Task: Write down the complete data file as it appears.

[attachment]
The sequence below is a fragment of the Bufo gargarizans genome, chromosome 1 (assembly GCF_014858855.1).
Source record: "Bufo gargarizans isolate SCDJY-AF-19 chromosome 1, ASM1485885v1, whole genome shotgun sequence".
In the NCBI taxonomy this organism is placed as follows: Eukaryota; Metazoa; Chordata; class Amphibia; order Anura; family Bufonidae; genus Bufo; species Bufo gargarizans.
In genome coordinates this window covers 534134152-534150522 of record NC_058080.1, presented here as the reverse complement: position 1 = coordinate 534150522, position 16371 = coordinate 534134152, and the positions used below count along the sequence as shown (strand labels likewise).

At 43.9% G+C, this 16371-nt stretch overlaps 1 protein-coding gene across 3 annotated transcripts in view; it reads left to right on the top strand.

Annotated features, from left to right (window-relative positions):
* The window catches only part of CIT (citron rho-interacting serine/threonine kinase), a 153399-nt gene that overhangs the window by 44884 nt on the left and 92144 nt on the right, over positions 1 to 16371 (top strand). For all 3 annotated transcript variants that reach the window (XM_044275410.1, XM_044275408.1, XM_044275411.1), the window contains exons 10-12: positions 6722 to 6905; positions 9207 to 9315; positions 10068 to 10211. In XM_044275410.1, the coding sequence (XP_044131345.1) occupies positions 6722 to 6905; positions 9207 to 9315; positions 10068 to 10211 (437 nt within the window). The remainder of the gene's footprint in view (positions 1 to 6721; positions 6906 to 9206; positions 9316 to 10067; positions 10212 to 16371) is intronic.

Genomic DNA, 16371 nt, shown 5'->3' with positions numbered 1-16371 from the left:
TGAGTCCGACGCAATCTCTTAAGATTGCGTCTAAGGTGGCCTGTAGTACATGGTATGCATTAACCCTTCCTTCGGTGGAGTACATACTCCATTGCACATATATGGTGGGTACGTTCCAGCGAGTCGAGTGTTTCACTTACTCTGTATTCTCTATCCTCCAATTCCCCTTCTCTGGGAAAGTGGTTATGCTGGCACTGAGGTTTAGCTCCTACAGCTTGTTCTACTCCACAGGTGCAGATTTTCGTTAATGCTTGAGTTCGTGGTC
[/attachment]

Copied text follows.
The sequence below is a fragment of the Bufo gargarizans genome, chromosome 1 (assembly GCF_014858855.1).
Source record: "Bufo gargarizans isolate SCDJY-AF-19 chromosome 1, ASM1485885v1, whole genome shotgun sequence".
In the NCBI taxonomy this organism is placed as follows: Eukaryota; Metazoa; Chordata; class Amphibia; order Anura; family Bufonidae; genus Bufo; species Bufo gargarizans.
In genome coordinates this window covers 534134152-534150522 of record NC_058080.1, presented here as the reverse complement: position 1 = coordinate 534150522, position 16371 = coordinate 534134152, and the positions used below count along the sequence as shown (strand labels likewise).

At 43.9% G+C, this 16371-nt stretch overlaps 1 protein-coding gene across 3 annotated transcripts in view; it reads left to right on the top strand.

Annotated features, from left to right (window-relative positions):
* The window catches only part of CIT (citron rho-interacting serine/threonine kinase), a 153399-nt gene that overhangs the window by 44884 nt on the left and 92144 nt on the right, over positions 1 to 16371 (top strand). For all 3 annotated transcript variants that reach the window (XM_044275410.1, XM_044275408.1, XM_044275411.1), the window contains exons 10-12: positions 6722 to 6905; positions 9207 to 9315; positions 10068 to 10211. In XM_044275410.1, the coding sequence (XP_044131345.1) occupies positions 6722 to 6905; positions 9207 to 9315; positions 10068 to 10211 (437 nt within the window). The remainder of the gene's footprint in view (positions 1 to 6721; positions 6906 to 9206; positions 9316 to 10067; positions 10212 to 16371) is intronic.

Genomic DNA, 16371 nt, shown 5'->3' with positions numbered 1-16371 from the left:
TGAGTCCGACGCAATCTCTTAAGATTGCGTCTAAGGTGGCCTGTAGTACATGGTATGCATTAACCCTTCCTTCGGTGGAGTACATACTCCATTGCACATATATGGTGGGTACGTTCCAGCGAGTCGAGTGTTTCACTTACTCTGTATTCTCTATCCTCCAATTCCCCTTCTCTGGGAAAGTGGTTATGCTGGCACTGAGGTTTAGCTCCTACAGCTTGTTCTACTCCACAGGTGCAGATTTTCGTTAATGCTTGAGTTCGTGGTC